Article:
Hong Kong health authorities confirmed on Friday a second human case of H7N9 bird flu this winter, four days after they reported the first bird flu death this winter.
The 70-year-old with underlying illnesses visited Shenzhen and Zhongshan in Guangdong province on December 13 and returned to Hong Kong through Lo Wu on December 16, the Centre for Health Protection said.
He sought medical help on Tuesday, after developing a cough with sputum, shortness of breath, runny nose and chest discomfort. The patient was admitted to isolation ward the following day.
He tested positive for the H7N9 virus on Thursday, but is in stable condition and has been transferred to Princess Margaret Hospital for further management.
The source of infection is under investigation. The patient said he had come across mobile stalls selling live poultry in Zhongshan, and purchased a chilled chicken from a shop near a wet market in Kwun Tong last Thursday.
The Centre said that those who live with the patient have remained asymptomatic but have been put under medical surveillance. It is tracing the patient’s other contacts in Hong Kong.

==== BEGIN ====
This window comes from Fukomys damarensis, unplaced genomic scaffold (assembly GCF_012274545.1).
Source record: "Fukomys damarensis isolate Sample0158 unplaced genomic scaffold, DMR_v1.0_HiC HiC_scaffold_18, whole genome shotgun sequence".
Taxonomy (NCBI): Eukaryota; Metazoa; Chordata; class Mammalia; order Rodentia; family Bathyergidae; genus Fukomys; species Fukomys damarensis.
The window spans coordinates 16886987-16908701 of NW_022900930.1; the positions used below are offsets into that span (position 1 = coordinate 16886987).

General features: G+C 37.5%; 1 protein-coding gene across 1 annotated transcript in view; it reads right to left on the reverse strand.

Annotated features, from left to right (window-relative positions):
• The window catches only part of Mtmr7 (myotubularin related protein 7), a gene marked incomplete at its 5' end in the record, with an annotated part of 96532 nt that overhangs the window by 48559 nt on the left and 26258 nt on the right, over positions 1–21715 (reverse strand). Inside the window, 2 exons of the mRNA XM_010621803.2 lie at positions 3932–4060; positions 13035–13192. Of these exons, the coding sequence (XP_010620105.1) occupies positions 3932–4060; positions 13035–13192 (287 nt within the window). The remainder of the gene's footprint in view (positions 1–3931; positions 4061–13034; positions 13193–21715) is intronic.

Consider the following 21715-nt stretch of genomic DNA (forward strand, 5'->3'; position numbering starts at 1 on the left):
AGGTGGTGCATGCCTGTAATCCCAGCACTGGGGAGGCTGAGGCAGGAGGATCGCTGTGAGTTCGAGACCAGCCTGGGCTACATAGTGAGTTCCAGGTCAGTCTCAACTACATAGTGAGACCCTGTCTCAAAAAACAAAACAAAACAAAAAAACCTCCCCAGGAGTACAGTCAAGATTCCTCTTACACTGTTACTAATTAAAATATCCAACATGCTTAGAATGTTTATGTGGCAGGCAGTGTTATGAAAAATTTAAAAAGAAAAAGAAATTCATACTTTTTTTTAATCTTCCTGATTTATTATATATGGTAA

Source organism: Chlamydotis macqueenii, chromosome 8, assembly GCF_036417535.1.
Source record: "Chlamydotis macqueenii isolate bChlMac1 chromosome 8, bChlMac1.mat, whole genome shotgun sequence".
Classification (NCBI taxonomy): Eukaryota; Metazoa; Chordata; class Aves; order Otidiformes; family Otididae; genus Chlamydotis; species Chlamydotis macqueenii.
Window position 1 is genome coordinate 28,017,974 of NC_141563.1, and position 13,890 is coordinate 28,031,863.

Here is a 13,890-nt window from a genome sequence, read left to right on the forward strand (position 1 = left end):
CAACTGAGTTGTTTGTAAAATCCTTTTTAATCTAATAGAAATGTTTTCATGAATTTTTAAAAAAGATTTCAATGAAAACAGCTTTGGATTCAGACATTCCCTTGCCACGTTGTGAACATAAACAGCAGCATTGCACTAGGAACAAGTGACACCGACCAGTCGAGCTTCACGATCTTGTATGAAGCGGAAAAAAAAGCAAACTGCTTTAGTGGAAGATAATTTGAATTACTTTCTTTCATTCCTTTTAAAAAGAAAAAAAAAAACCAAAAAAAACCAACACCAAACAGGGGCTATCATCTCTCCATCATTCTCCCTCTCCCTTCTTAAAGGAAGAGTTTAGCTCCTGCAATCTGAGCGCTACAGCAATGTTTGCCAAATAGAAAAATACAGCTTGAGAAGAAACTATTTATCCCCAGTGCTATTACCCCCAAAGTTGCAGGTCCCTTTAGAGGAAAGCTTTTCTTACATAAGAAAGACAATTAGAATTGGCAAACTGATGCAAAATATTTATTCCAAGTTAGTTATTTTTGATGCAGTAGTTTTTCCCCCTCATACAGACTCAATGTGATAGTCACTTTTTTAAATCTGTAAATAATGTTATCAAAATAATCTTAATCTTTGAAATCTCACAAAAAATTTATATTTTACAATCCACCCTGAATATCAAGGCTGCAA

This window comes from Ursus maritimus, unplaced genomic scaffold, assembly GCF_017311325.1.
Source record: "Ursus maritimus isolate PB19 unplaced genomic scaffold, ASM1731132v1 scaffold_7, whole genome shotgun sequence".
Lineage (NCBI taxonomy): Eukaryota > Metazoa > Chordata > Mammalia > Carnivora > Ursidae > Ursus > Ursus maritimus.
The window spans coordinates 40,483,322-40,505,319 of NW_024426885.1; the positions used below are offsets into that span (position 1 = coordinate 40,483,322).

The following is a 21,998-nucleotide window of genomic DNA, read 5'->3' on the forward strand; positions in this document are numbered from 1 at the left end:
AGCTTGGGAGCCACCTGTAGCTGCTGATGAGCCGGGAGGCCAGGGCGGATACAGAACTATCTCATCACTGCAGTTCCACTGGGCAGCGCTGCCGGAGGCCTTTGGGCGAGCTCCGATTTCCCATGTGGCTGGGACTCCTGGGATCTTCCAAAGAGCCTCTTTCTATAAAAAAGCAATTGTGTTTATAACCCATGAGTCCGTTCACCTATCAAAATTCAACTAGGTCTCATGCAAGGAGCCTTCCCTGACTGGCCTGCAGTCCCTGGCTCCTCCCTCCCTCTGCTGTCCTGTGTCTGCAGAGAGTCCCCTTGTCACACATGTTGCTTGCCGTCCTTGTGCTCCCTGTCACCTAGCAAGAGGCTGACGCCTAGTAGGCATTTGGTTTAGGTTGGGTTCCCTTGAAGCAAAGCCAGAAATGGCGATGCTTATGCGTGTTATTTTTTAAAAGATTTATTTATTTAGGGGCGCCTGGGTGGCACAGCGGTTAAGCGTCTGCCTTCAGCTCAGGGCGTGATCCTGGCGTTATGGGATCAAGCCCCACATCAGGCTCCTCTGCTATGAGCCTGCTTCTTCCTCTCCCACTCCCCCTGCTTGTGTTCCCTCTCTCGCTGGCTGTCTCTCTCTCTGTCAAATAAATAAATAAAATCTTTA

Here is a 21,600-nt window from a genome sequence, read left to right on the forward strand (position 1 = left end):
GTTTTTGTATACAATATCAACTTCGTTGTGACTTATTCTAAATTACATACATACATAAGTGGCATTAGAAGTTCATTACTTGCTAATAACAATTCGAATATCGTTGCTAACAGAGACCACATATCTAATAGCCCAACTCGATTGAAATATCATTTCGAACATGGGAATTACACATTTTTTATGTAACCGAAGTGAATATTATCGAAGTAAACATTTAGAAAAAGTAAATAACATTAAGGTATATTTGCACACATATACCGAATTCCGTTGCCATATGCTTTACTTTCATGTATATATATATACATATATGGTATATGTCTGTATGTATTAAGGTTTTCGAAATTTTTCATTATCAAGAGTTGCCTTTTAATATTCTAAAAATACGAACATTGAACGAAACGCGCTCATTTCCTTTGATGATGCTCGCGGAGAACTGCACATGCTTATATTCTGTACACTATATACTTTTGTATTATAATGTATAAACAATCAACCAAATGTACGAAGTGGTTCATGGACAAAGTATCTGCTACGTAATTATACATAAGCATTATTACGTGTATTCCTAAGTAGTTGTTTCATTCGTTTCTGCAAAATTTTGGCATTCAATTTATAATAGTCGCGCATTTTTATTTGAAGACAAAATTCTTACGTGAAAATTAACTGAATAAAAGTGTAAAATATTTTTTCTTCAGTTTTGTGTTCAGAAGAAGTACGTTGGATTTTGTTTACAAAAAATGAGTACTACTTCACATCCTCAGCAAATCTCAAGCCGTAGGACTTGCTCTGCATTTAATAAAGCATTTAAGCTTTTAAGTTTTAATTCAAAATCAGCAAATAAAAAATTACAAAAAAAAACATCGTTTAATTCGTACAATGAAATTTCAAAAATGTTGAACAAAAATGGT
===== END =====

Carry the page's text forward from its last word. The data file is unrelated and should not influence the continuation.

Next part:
The case will be reported to the World Health Organization as well as to the national, Guangdong and Macau health authorities.
The Centre said the spread of bird flu is expected to increase in the winter. It urged the public to avoid touching poultry and their droppings, as well as visiting poultry markets and farms during travel.
This is the second bird flu case this winter and the 18th imported H7N9 case confirmed in Hong Kong. A 75-year-old man died last Sunday after testing positive for the H7N9 strain of bird flu, a week after he was tested positive for the virus.
Since 2013, the Chinese government has reported at least 783 H7N9 infections. Similar cases in Zhejiang, Jiangsu and Fujian provinces have been detected since last month, while cases of H5N6 – another bird flu strain – were found in Hunan and Guangxi provinces.
Earlier this month, Macau banned the sale of live chickens for three days after confirming its first human infection with H7N9 bird flu.